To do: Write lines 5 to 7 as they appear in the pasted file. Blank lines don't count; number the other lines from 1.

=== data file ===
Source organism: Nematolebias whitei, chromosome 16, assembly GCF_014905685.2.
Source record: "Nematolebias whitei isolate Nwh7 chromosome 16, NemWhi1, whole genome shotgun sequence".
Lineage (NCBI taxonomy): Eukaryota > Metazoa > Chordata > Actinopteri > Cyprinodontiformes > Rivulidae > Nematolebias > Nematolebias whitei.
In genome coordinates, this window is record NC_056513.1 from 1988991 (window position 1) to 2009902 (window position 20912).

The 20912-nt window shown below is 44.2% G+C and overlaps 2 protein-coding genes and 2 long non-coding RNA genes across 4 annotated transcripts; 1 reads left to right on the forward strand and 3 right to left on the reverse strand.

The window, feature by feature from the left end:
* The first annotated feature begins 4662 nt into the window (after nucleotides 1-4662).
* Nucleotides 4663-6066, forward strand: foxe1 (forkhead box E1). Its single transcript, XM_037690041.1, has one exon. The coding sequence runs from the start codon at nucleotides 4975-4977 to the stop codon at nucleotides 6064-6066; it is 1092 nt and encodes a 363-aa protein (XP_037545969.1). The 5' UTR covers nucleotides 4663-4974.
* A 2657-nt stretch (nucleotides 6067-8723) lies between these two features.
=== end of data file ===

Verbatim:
The 20912-nt window shown below is 44.2% G+C and overlaps 2 protein-coding genes and 2 long non-coding RNA genes across 4 annotated transcripts; 1 reads left to right on the forward strand and 3 right to left on the reverse strand.

The window, feature by feature from the left end:
* The first annotated feature begins 4662 nt into the window (after nucleotides 1-4662).